By: Kevin Jordan
Stupid is as stupid does.
The first thing I thought when I found out this movie was happening was “Who asked for this?” I understand that it’s pretty rare when people do ask for a movie (Serenity comes to mind), but were there really people out there sending messages to Universal Pictures insisting the studio tell us what happened to Lloyd and Harry after they gave directions to the Swedish Bikini Team? And if so, were those messages pranks or secretly hiding viruses or anthrax? Because, I don’t want to meet the people who were serious about a sequel (or those other message senders, for that matter). Besides – it’s been twenty years since the last movie; any fervor for a sequel would have died years ago anyway.
I’m sure the question you want answered is “how bad is this movie really?” The answer to that question is “not nearly as bad as you thought it would be.” Make no mistake; it’s a bad movie, but it has a couple of sporadic moments that keeps it from being completely putrid.
(Dumb SPOILERS ahead.)
Just as in real life for us, the film picks up twenty years later. Lloyd (Jim Carrey) is in a mental hospital, having never gotten over Mary (Sampsonite) Swanson and Harry (Jeff Daniels) visits him once week to change Lloyd’s diaper. Lloyd hasn’t spoken in twenty years and Harry informs him that he can no longer visit due to some personal business. At this, Lloyd finally mumbles something and then bursts into mock-laughter, revealing that his condition was just a twenty year prank. You see what the Farrelly brothers (writers and directors) did there? Are you already cringing? If you aren’t, the scene ends with Harry and two Latino gardeners trying to pull the catheter out of Lloyd’s penis; only succeeding in dragging him across the lawn. Yes – this is going to be a long movie.
Once back at Harry’s apartment (which is shared with a guy cooking crystal meth – egads!), Harry reveals that he has kidney failure and needs a transplant. Lloyd refuses to donate one of his, so they go to Harry’s parents’ house to ask them and also let the audience know that there are going to be a lot of unfunny race jokes. You see, Harry was actually adopted by a Korean couple, but never made the connection. Why aren’t you laughing? This isn’t the end of the race jokes; there will be another gag about Chinese Canadians and one involving a black Englishwoman. Hi-frickin-larious.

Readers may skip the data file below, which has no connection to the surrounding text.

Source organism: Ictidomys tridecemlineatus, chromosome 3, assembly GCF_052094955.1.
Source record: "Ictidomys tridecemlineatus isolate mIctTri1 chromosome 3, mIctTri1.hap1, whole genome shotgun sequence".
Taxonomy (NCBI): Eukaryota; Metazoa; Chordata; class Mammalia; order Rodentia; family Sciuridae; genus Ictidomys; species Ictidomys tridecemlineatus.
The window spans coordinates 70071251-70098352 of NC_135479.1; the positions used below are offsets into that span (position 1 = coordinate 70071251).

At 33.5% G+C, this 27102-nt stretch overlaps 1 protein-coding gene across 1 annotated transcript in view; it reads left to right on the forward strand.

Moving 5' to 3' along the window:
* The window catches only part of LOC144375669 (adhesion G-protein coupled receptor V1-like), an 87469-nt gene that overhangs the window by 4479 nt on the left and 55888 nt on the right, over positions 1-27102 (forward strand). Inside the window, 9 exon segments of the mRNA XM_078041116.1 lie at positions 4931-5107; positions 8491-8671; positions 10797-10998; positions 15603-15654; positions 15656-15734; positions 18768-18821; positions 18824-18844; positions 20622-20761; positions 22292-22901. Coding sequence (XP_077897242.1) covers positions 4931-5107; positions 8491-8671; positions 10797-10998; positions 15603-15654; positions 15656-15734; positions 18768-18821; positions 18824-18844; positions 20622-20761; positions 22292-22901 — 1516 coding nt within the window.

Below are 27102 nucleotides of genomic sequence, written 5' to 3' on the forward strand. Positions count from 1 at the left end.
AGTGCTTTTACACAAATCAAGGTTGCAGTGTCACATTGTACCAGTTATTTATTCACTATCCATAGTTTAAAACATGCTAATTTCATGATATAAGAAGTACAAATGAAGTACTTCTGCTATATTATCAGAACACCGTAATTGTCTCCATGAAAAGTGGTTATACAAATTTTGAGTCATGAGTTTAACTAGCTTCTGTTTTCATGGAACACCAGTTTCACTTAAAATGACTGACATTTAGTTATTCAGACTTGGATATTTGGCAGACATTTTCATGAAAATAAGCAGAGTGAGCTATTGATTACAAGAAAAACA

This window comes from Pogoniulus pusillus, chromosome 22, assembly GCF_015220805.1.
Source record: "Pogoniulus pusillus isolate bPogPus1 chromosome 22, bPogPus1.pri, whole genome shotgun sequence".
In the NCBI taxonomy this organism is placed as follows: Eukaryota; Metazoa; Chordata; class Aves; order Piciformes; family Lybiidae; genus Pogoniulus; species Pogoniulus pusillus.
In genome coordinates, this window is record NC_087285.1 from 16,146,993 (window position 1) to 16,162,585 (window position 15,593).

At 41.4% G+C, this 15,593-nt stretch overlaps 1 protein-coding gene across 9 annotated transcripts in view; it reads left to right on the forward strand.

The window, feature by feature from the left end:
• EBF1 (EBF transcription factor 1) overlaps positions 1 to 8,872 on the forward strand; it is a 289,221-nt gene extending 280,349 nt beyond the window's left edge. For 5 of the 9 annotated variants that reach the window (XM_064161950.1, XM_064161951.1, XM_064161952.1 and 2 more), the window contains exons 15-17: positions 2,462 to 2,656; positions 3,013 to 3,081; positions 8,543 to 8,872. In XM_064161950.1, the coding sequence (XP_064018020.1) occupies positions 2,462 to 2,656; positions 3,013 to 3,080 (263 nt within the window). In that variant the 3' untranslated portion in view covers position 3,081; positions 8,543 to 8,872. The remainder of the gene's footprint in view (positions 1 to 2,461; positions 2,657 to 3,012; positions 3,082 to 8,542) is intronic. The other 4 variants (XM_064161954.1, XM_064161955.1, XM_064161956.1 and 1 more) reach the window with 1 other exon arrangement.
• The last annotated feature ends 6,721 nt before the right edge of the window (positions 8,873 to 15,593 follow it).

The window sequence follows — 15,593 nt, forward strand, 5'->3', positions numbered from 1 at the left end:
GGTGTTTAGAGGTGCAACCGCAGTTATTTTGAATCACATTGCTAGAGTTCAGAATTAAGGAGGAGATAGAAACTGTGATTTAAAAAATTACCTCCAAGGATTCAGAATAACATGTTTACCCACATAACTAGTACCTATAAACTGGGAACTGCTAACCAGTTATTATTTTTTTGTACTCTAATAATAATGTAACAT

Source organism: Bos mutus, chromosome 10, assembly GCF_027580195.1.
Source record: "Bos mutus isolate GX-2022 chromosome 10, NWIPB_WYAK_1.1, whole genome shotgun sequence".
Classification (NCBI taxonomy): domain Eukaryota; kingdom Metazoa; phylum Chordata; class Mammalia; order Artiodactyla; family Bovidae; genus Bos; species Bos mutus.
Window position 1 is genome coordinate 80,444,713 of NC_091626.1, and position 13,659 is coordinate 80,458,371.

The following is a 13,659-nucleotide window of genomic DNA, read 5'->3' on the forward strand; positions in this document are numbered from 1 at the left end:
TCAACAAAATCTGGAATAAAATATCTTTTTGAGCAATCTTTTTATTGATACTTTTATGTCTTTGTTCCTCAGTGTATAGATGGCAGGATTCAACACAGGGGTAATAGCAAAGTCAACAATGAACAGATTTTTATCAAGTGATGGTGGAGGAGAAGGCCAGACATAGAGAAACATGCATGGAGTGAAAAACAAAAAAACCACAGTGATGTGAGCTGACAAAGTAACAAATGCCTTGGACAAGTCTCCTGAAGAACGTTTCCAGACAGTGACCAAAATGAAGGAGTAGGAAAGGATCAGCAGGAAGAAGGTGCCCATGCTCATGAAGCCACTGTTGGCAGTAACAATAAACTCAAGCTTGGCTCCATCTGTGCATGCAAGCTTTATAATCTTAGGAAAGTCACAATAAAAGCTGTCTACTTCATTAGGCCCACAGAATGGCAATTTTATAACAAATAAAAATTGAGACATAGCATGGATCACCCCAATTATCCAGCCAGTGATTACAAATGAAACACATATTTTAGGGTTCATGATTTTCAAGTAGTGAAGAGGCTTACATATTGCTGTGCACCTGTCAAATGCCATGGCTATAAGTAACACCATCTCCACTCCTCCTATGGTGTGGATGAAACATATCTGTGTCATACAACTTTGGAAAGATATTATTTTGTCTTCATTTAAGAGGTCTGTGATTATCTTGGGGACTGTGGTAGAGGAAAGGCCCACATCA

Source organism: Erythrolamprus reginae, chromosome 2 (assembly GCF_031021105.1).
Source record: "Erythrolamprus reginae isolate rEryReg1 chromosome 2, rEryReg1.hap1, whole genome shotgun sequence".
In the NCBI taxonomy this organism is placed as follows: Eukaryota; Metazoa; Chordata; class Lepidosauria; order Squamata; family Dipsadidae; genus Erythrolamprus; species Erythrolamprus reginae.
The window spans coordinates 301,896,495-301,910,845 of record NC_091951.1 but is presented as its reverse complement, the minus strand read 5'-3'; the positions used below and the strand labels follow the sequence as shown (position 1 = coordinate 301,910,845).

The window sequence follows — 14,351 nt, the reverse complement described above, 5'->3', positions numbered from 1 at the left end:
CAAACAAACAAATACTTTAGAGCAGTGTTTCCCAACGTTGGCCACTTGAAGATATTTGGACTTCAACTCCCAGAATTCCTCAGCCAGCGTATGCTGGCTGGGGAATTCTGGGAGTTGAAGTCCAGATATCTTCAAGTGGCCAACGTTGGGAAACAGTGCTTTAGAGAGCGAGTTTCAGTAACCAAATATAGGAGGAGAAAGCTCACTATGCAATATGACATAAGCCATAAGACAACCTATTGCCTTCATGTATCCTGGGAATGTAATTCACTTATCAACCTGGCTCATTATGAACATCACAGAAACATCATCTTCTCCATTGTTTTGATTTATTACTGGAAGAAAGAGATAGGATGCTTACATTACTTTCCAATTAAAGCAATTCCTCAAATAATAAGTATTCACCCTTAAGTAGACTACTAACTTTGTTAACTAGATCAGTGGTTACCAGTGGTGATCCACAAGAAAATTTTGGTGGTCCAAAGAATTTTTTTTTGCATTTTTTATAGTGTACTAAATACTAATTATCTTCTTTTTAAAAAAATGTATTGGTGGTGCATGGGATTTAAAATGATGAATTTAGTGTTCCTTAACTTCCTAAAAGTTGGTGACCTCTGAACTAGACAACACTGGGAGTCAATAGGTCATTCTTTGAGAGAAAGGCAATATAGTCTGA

Anyway, the movie goes nostalgic on us (another running theme) and we end up meeting the legendary Fraida Felcher (Kathleen Turner) after Harry reads an old letter from her insinuating he’s the father of her daughter, Penny (Rachel Melvin). Fraida reveals that Penny refused to write her back, so to kill two birds with one stone (or lots of birds with one cat – another nostalgic gag involving blind Billy from 4C), Harry and Lloyd agree to track down Penny for Fraida and also ask Penny to donate a kidney to Harry. If this doesn’t sound amazing familiar, here’s Peter Farrelly said in January of 2013: “I love the script. It’s exactly like the first one.” Trust me; he’s not kidding.
As I’ve pointed out in the past and which has been demonstrated time and time again, comedy sequels never work because they always end up rehashing the jokes and plotlines (and yes, I’m shuddering at the upcoming Horrible Bosses 2 and Hot Tub Time Machine 2). What was funny, original, and clever in the first film is redundant, tired, and redundant in the sequel. Throughout Dumb and Dumber To, you get rehashes of Lloyd’s daydream date with Lloyd’s romantic interest (complete with ninjas and a semi-truck), a rich person trying to steal money (Laurie Holden), our two heroes riding with a guy who wants to kill them (Rob Riggle), a prank on said man that nearly kills said man, dead birds and a blind kid, Binaca, costumes for a big gathering, and a mysterious package that must be delivered to Lloyd’s romantic interest. Ol’ Petey really wasn’t kidding.
Maybe I could have forgiven all that if the movie had actually been funny. There were a couple of times when I giggled, though none of them had to do with our returning characters. Riggle and Melvin provided a couple of good moments leading to those giggles, but the rest of the film was a slog of intense boredom. Besides the rehashing of old jokes, the film doubles down on the dumb exhibited by Lloyd and Harry and not in a good way. In the first film, their dumbness seemed accidental and innocent and made Harry and Lloyd endearing. This time around, it felt forced and intended, making Harry and Lloyd annoying. The flattest jokes come in the form of misused words and phrases, almost as if the Farrellys had purchased Bob and Tom’s “Joe Johnson’s Vocabulary Builder-Upper” and written every word into the script (Google it if you want an actual laugh). I don’t remember them ever butchering the English language in the first film, so it made no sense here and there was certainly nothing funny about it.
If the recycled story and jokes weren’t enough, the lousiness of the movie is punctuated by none other than Carrey and Daniels themselves. I wouldn’t say they turned in bad performances – though Daniels delivering his lines as if he was wearing a retainer was both bad and uncalled for – there just wasn’t any chemistry between them. After twenty years, Carrey still hasn’t figured out that he isn’t the only person in a movie and Daniels appeared not to care at all that he was actually in a movie. If there’s anything to be learned from this failure it’s that even twenty years isn’t enough time to convince one’s self that comedy sequels are a stupid idea.
Rating: I’d tell you to ask for all of your money back, but you aren’t dumb enough to hand it over for this film in the first place. Right? RIIIIIGHT?